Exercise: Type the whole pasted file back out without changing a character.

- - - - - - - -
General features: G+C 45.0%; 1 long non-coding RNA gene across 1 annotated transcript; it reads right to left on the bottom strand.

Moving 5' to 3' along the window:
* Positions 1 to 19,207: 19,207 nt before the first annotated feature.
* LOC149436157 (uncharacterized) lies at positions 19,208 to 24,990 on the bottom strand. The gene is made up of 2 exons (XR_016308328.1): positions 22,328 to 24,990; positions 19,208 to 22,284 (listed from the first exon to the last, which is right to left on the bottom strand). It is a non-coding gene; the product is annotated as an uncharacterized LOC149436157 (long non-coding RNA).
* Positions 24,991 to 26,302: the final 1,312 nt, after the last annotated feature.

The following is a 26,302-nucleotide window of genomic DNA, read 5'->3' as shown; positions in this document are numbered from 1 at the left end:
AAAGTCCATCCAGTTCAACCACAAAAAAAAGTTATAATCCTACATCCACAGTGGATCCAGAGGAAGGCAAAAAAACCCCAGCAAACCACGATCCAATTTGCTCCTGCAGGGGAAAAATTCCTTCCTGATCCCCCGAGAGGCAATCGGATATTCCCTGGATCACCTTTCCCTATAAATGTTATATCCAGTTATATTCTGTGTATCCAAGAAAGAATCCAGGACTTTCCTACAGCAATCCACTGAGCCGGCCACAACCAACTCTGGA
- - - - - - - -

General features: G+C 45.0%; 1 long non-coding RNA gene across 1 annotated transcript; it reads right to left on the bottom strand.

Moving 5' to 3' along the window:
* Positions 1 to 19,207: 19,207 nt before the first annotated feature.
* LOC149436157 (uncharacterized) lies at positions 19,208 to 24,990 on the bottom strand. The gene is made up of 2 exons (XR_016308328.1): positions 22,328 to 24,990; positions 19,208 to 22,284 (listed from the first exon to the last, which is right to left on the bottom strand). It is a non-coding gene; the product is annotated as an uncharacterized LOC149436157 (long non-coding RNA).
* Positions 24,991 to 26,302: the final 1,312 nt, after the last annotated feature.

The following is a 26,302-nucleotide window of genomic DNA, read 5'->3' as shown; positions in this document are numbered from 1 at the left end:
AAAGTCCATCCAGTTCAACCACAAAAAAAAGTTATAATCCTACATCCACAGTGGATCCAGAGGAAGGCAAAAAAACCCCAGCAAACCACGATCCAATTTGCTCCTGCAGGGGAAAAATTCCTTCCTGATCCCCCGAGAGGCAATCGGATATTCCCTGGATCACCTTTCCCTATAAATGTTATATCCAGTTATATTCTGTGTATCCAAGAAAGAATCCAGGACTTTCCTACAGCAATCCACTGAGCCGGCCACAACCAACTCTGGA